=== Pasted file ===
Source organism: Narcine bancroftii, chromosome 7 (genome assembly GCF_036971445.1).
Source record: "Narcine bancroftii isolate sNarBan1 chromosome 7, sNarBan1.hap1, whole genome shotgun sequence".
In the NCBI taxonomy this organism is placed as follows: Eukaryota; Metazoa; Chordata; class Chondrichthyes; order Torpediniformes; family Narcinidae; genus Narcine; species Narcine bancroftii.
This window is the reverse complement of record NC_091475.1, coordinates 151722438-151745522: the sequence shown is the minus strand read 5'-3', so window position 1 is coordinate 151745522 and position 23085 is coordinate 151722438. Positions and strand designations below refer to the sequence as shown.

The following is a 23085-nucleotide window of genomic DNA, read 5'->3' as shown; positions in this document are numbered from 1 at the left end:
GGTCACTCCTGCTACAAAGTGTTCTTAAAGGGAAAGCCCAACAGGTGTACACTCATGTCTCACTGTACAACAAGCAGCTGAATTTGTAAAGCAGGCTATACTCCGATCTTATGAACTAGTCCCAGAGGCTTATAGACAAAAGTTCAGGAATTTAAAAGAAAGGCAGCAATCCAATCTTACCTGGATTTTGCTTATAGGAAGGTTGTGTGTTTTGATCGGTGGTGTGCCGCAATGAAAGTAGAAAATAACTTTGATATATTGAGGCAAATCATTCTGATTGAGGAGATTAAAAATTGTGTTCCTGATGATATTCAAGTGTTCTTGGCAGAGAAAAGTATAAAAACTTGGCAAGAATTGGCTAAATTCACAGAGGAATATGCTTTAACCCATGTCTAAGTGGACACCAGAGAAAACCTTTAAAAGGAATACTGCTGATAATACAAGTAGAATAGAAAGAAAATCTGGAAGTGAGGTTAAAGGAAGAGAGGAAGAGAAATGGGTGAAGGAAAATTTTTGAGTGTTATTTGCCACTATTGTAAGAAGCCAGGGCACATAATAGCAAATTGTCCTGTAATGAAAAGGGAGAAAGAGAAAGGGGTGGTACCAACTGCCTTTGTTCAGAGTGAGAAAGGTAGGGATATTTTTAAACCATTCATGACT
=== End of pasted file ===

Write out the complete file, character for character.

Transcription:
Source organism: Narcine bancroftii, chromosome 7 (genome assembly GCF_036971445.1).
Source record: "Narcine bancroftii isolate sNarBan1 chromosome 7, sNarBan1.hap1, whole genome shotgun sequence".
In the NCBI taxonomy this organism is placed as follows: Eukaryota; Metazoa; Chordata; class Chondrichthyes; order Torpediniformes; family Narcinidae; genus Narcine; species Narcine bancroftii.
This window is the reverse complement of record NC_091475.1, coordinates 151722438-151745522: the sequence shown is the minus strand read 5'-3', so window position 1 is coordinate 151745522 and position 23085 is coordinate 151722438. Positions and strand designations below refer to the sequence as shown.

The following is a 23085-nucleotide window of genomic DNA, read 5'->3' as shown; positions in this document are numbered from 1 at the left end:
GGTCACTCCTGCTACAAAGTGTTCTTAAAGGGAAAGCCCAACAGGTGTACACTCATGTCTCACTGTACAACAAGCAGCTGAATTTGTAAAGCAGGCTATACTCCGATCTTATGAACTAGTCCCAGAGGCTTATAGACAAAAGTTCAGGAATTTAAAAGAAAGGCAGCAATCCAATCTTACCTGGATTTTGCTTATAGGAAGGTTGTGTGTTTTGATCGGTGGTGTGCCGCAATGAAAGTAGAAAATAACTTTGATATATTGAGGCAAATCATTCTGATTGAGGAGATTAAAAATTGTGTTCCTGATGATATTCAAGTGTTCTTGGCAGAGAAAAGTATAAAAACTTGGCAAGAATTGGCTAAATTCACAGAGGAATATGCTTTAACCCATGTCTAAGTGGACACCAGAGAAAACCTTTAAAAGGAATACTGCTGATAATACAAGTAGAATAGAAAGAAAATCTGGAAGTGAGGTTAAAGGAAGAGAGGAAGAGAAATGGGTGAAGGAAAATTTTTGAGTGTTATTTGCCACTATTGTAAGAAGCCAGGGCACATAATAGCAAATTGTCCTGTAATGAAAAGGGAGAAAGAGAAAGGGGTGGTACCAACTGCCTTTGTTCAGAGTGAGAAAGGTAGGGATATTTTTAAACCATTCATGACT